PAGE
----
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January 21, 2010 - Image 9

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The Michigan Daily, 2010-01-21

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UThe Michigan Daily ( michigandailycom IThursday, January 21, 2010
y IM ,0 @ 0 04

Jan. 21 to Jan. 24
Part of the Department
of Comparative Litera-
ture's "Year of Transla-
tion" series is Professor
of English Literature
and Judaic Studies
Anita Norich's upcom-
ing lecture "Yiddish:
Isaac Bashevis Singer
and the Yiddish Dif-
ference, or: Why Yentl
Sings." She compares
the English translations
of Singer's stories to
their Yiddish origins,
focusing on how Yid-
dish presents the tales
in a bold manner. The
lecture is at 12 p.m.
tomorrow, at 202 South
Thayer Street. Free.







This Friday, another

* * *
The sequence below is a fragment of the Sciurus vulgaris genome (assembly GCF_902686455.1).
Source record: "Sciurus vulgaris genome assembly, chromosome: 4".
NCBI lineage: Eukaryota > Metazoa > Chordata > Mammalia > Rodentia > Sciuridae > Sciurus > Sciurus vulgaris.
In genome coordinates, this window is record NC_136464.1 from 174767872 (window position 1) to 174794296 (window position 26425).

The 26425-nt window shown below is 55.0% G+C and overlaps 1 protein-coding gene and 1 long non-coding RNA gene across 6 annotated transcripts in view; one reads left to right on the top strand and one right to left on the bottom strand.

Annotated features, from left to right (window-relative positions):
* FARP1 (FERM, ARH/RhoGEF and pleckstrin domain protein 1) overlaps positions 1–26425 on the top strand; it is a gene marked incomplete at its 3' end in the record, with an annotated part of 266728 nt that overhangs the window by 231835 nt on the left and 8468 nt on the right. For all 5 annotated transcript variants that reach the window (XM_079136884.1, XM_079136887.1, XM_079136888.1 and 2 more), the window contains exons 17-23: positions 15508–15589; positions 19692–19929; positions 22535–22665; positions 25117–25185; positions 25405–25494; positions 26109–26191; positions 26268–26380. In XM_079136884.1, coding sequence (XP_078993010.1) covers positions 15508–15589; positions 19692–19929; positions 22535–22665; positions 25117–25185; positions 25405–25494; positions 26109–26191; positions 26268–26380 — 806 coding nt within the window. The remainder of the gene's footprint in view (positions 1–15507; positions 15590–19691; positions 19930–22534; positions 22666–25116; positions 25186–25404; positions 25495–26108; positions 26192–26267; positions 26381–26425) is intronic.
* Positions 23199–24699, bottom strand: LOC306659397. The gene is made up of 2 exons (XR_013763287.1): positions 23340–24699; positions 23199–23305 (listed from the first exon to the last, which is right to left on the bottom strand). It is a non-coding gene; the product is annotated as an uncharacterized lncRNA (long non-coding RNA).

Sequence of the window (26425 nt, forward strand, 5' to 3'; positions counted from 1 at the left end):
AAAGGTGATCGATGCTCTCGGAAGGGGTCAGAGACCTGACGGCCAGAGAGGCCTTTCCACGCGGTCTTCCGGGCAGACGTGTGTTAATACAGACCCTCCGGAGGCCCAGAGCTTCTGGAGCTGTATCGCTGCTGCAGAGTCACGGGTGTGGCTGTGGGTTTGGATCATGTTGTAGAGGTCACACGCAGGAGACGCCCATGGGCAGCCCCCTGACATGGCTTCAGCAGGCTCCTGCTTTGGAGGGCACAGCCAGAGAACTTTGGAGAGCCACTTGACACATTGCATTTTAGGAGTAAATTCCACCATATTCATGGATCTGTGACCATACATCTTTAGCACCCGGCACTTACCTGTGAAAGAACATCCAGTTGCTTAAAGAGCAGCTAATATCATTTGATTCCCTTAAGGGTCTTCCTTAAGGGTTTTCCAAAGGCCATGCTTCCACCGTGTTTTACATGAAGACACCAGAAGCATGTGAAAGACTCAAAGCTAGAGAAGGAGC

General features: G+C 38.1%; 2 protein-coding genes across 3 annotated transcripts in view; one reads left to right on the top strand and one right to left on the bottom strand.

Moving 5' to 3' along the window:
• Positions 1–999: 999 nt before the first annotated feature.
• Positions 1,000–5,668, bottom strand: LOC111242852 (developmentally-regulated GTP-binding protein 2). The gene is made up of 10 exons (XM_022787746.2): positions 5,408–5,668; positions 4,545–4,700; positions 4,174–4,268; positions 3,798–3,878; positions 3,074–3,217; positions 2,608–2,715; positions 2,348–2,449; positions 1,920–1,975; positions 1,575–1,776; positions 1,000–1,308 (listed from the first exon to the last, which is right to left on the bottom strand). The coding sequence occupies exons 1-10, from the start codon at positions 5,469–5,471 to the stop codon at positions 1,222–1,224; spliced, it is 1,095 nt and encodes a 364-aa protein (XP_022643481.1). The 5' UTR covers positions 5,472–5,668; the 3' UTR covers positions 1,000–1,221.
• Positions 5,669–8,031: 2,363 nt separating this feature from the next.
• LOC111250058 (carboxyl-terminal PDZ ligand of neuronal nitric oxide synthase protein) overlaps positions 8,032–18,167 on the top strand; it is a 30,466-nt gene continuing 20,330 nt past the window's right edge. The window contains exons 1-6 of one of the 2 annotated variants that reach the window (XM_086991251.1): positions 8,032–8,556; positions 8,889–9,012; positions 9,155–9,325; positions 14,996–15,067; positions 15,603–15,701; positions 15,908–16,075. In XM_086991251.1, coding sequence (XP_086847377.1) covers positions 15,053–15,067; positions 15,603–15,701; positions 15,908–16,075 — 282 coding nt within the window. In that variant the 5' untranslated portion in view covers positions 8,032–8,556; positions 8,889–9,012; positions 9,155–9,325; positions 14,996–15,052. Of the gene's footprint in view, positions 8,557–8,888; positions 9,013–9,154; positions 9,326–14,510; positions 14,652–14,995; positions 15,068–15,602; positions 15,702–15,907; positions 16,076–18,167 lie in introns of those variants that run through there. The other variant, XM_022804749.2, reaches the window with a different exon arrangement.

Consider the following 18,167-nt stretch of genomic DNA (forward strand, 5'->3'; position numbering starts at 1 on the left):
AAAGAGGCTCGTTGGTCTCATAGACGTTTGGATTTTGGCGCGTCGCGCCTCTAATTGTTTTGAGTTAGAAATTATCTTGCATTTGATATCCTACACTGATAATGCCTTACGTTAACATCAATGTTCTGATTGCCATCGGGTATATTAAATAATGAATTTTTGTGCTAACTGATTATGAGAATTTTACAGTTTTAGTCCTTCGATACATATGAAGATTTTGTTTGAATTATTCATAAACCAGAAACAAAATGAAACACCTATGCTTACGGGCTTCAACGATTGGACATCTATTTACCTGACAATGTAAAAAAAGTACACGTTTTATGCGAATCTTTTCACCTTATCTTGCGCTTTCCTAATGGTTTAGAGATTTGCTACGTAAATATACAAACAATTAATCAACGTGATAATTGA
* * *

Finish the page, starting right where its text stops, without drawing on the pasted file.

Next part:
installment of the
Marks Webster Read-
ing Series will occur
in UMMA's Helmut
Stern Auditorium. Two
University of Michigan
MFA students, Hanna
Pylvainen and Jes-
sica Young, will read
their original fiction
and poetry. It's a great
chance to hear emerg-
ing authors in a cozy,
welcoming setting.
And best of all, it's
free, starting at 7 p.m.

Digital artist Cory Arcangel got his Bachelor ot Music trom Oberlino Cooseroator

A 'rcangel's exhibit "Corp 'Arcangel: Creative Pursoits" wll se ar toe UMMA01 Proje
through April 11. BOTTOM Arcangel destroys a cage with a sword as part ot anu
musical pertormance with the Digital Mosic Ensemble.

The "Guitar Hero" clone sit-
COLLINSs/Dail *@ Michigan Museum of Art
yin Ohio. I Project Gallery doesn't play
"Through the Fire and Flames"
or "Sweet Child 0' Mine" or any-
thing even moderately close to
rock or heavy metal.
In the gray-carpeted, sterile
museum space, there is only one
song available to play on the con-
sole. The player is given just two